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Suppose I have the following Ruby code:

array_1 = ['a', 'b']
array_2 = ['a', 'b', 'c']

some_function(array_1, array_2) # => True
some_function(array_2, array_1) # => False
some_function(['a', 'b'], ['a', 'd']) # => False
some_function(['x', 'y'], array_2) # => False

I am pretty much looking for some_function to return True when Parameter 2 contains all of the elements in Parameter 1.

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up vote 38 down vote accepted
def f a,b
    (a-b).empty?
end
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Excellent. Thanks so much! – Mike Oct 9 '10 at 19:34
5  
This is what I like about Ruby - so concise, sensible and readable. – the Tin Man Oct 9 '10 at 20:08
    
Viva Ruby... :D – Hady Elsahar Dec 31 '12 at 9:10

From a previous post,

def f a,b
    (a-b).empty?
end

will not work the way you expect, for example:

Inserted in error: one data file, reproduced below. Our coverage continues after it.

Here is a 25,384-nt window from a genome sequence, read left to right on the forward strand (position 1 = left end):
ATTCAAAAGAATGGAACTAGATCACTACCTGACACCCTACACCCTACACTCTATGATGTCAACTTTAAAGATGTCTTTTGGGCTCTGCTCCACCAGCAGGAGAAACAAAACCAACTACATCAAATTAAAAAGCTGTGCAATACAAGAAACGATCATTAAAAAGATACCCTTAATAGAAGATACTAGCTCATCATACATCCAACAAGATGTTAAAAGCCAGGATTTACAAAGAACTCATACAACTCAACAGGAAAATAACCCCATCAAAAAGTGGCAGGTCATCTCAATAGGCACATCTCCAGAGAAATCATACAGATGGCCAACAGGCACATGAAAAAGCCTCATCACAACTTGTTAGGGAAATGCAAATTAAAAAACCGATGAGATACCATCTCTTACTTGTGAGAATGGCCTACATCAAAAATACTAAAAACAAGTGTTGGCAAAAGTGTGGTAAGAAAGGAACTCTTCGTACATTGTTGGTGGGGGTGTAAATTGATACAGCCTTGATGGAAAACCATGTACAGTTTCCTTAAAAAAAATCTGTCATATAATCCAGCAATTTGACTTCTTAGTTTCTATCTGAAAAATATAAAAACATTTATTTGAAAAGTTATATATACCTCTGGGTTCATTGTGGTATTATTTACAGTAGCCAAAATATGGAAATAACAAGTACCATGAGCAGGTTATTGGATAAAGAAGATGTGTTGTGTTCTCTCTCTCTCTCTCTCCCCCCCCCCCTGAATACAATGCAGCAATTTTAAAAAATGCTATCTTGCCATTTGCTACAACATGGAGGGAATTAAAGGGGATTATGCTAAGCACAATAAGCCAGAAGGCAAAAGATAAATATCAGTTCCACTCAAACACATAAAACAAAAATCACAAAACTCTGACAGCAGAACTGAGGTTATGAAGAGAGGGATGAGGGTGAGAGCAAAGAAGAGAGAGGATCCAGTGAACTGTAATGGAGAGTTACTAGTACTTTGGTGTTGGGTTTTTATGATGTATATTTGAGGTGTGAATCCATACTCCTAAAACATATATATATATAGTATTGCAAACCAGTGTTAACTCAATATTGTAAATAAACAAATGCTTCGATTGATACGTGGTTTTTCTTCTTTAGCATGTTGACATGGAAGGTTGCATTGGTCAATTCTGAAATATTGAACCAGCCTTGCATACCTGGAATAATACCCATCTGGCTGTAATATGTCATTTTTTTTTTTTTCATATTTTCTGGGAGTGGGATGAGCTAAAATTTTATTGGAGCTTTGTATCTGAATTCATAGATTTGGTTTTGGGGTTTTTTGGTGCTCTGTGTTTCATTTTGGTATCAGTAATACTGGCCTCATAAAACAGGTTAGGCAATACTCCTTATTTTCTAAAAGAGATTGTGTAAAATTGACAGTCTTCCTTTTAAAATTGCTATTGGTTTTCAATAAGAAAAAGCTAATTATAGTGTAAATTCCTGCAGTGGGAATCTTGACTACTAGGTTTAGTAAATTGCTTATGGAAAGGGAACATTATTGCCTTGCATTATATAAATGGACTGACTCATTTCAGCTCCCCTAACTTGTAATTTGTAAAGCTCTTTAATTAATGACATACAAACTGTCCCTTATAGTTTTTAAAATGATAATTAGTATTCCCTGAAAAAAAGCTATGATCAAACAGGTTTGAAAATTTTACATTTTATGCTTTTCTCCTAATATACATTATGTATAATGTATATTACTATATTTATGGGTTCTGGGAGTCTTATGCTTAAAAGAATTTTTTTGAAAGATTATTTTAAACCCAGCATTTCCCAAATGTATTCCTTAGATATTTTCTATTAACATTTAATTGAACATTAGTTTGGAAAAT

a1 = [1, 2, 3, 4, 5, 6, 7, 8, 9]
a2 = [2, 3, 5, 9]

(a1-a2).empty? # returns true

however,

a1-a2 # returns [1, 4, 6, 7, 8], not empty

thus f returns false.

A more accurate solution, if you want a one-liner would be:

def f a,b
    a&b == b
end

a&b will return all elements that are in both a and b then we check to see if that is equal to b

For ambiguity sake:

def f a,b
    (a&b == a) || (a&b == b)
end
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def f a,b
    tmp  = a.map(|i| b.include?(i))
    tmp.include?(false)
end
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